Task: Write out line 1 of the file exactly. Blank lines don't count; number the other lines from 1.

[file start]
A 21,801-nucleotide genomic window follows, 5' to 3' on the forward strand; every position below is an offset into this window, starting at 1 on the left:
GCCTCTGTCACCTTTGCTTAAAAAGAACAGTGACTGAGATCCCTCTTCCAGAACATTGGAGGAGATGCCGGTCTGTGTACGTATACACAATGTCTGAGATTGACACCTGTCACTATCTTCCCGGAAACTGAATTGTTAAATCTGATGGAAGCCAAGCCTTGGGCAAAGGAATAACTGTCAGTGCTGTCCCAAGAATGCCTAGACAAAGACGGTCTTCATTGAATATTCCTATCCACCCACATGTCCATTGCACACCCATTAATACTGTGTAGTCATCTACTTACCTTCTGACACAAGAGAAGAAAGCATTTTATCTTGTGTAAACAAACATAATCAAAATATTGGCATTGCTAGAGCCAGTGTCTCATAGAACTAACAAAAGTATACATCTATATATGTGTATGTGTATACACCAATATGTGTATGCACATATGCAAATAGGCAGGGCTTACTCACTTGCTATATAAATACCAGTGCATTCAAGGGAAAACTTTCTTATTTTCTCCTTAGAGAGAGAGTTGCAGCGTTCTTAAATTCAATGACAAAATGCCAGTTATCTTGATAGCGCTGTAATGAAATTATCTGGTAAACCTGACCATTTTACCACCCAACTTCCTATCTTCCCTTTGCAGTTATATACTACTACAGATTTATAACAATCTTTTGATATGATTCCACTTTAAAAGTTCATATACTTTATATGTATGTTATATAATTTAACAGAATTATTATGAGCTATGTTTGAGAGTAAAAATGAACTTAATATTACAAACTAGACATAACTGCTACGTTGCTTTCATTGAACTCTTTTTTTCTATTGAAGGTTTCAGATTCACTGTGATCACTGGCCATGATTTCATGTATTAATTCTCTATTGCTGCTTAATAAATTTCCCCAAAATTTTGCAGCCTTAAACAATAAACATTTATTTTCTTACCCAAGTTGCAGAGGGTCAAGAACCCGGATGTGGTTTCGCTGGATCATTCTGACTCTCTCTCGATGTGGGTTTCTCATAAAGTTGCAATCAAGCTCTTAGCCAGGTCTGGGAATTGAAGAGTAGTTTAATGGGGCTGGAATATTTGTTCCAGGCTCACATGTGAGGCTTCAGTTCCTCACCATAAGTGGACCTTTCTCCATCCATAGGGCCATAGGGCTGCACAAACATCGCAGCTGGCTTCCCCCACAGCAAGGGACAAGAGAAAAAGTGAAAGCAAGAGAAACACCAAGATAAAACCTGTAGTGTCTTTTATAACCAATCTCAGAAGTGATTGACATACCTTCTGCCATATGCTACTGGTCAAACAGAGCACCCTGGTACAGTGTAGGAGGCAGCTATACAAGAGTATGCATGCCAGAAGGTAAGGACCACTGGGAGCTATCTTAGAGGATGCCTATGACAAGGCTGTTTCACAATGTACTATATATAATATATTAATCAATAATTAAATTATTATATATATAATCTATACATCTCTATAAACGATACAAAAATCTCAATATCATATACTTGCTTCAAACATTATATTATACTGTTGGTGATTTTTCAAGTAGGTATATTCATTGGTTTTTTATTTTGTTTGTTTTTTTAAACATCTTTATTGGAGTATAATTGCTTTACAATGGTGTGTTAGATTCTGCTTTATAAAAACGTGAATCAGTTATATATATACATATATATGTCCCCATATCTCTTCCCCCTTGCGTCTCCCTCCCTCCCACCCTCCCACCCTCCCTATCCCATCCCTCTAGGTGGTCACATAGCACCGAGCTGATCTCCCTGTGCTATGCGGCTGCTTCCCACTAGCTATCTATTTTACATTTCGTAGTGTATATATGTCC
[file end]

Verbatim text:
A 21,801-nucleotide genomic window follows, 5' to 3' on the forward strand; every position below is an offset into this window, starting at 1 on the left: